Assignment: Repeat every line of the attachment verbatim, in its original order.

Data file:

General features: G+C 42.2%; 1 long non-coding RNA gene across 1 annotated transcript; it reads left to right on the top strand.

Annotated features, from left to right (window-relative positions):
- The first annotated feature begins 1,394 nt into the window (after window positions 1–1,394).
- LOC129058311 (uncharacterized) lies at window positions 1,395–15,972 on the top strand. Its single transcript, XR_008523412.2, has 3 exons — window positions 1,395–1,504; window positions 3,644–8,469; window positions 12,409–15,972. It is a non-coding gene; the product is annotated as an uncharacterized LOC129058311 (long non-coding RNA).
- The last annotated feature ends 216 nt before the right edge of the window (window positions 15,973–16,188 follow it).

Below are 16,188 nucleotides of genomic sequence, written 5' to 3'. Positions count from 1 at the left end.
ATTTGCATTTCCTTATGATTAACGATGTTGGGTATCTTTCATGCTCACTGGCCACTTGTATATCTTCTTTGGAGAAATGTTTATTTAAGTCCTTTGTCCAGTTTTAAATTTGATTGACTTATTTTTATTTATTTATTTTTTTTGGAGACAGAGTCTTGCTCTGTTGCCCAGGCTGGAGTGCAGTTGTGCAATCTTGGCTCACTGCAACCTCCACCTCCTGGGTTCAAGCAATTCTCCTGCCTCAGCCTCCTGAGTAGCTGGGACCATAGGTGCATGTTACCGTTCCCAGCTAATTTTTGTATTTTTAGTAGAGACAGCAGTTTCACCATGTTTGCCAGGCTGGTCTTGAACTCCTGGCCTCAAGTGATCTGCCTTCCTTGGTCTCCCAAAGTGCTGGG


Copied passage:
General features: G+C 42.2%; 1 long non-coding RNA gene across 1 annotated transcript; it reads left to right on the top strand.

Annotated features, from left to right (window-relative positions):
- The first annotated feature begins 1,394 nt into the window (after window positions 1–1,394).
- LOC129058311 (uncharacterized) lies at window positions 1,395–15,972 on the top strand. Its single transcript, XR_008523412.2, has 3 exons — window positions 1,395–1,504; window positions 3,644–8,469; window positions 12,409–15,972. It is a non-coding gene; the product is annotated as an uncharacterized LOC129058311 (long non-coding RNA).
- The last annotated feature ends 216 nt before the right edge of the window (window positions 15,973–16,188 follow it).

Below are 16,188 nucleotides of genomic sequence, written 5' to 3'. Positions count from 1 at the left end.
ATTTGCATTTCCTTATGATTAACGATGTTGGGTATCTTTCATGCTCACTGGCCACTTGTATATCTTCTTTGGAGAAATGTTTATTTAAGTCCTTTGTCCAGTTTTAAATTTGATTGACTTATTTTTATTTATTTATTTTTTTTGGAGACAGAGTCTTGCTCTGTTGCCCAGGCTGGAGTGCAGTTGTGCAATCTTGGCTCACTGCAACCTCCACCTCCTGGGTTCAAGCAATTCTCCTGCCTCAGCCTCCTGAGTAGCTGGGACCATAGGTGCATGTTACCGTTCCCAGCTAATTTTTGTATTTTTAGTAGAGACAGCAGTTTCACCATGTTTGCCAGGCTGGTCTTGAACTCCTGGCCTCAAGTGATCTGCCTTCCTTGGTCTCCCAAAGTGCTGGG